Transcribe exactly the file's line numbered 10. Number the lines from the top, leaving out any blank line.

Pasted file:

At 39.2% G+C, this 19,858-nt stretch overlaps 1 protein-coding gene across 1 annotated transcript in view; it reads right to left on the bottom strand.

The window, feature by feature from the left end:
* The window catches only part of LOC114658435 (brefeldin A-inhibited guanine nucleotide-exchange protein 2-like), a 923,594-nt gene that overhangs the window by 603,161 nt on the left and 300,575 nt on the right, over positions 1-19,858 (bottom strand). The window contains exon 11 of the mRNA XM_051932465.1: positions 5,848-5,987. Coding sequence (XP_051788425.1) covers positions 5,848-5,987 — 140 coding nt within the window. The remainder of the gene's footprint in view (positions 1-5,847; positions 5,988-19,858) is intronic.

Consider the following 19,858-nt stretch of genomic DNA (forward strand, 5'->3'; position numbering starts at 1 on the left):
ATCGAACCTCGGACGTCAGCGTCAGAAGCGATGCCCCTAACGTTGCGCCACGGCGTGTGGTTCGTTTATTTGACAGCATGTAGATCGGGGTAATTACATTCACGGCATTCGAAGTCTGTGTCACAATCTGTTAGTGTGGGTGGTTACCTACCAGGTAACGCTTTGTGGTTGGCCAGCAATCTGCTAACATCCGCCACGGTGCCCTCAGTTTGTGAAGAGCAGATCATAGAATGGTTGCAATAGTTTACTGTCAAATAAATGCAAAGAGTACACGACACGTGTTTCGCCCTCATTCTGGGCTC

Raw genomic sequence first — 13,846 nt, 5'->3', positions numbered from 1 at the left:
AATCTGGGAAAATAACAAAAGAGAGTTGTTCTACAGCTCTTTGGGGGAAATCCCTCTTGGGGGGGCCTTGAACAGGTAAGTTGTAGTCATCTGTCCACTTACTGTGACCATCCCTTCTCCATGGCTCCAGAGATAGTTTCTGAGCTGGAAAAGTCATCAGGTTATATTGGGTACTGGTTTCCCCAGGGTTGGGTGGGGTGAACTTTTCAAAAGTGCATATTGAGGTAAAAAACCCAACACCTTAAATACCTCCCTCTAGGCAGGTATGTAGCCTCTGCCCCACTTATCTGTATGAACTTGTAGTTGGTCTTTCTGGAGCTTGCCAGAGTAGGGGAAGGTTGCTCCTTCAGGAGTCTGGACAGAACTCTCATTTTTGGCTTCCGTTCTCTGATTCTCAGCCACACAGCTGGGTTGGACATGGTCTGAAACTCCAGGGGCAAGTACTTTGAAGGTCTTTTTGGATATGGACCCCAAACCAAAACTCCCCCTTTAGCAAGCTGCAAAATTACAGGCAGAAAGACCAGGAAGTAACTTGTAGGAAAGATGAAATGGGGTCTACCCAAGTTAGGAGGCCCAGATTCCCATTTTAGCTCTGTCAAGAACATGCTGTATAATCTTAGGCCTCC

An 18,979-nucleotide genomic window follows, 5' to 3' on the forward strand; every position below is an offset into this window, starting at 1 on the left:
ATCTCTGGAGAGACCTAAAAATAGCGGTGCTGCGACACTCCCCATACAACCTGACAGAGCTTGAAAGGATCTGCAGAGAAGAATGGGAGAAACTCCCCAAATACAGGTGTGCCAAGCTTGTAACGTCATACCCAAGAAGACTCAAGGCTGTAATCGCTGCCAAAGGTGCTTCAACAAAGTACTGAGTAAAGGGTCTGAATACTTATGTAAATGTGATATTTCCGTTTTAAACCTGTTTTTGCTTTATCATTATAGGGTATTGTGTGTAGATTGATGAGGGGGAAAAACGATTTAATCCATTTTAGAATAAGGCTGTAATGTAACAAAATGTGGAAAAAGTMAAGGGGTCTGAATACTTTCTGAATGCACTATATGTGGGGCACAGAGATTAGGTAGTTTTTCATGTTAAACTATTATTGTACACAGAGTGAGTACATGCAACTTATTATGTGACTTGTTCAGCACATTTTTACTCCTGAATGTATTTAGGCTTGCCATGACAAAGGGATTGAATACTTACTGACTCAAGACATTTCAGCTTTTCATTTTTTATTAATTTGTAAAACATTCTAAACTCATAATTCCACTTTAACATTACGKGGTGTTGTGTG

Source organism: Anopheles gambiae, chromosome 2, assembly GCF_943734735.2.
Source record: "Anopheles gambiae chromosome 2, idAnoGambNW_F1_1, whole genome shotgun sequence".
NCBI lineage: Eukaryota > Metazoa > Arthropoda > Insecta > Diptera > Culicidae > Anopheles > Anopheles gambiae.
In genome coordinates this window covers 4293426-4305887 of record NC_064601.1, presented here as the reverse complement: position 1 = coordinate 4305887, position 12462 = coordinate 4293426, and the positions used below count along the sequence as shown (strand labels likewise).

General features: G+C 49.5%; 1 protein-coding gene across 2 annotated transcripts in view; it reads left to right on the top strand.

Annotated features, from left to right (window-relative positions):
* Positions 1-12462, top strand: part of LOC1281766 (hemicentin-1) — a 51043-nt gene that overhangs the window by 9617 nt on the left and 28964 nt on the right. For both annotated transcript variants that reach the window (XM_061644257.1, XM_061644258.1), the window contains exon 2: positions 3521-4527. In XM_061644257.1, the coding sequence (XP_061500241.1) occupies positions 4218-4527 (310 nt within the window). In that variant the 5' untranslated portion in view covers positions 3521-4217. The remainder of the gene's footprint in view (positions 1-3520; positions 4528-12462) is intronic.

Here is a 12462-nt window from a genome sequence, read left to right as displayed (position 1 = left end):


Source organism: Anopheles gambiae, chromosome 2, assembly GCF_943734735.2.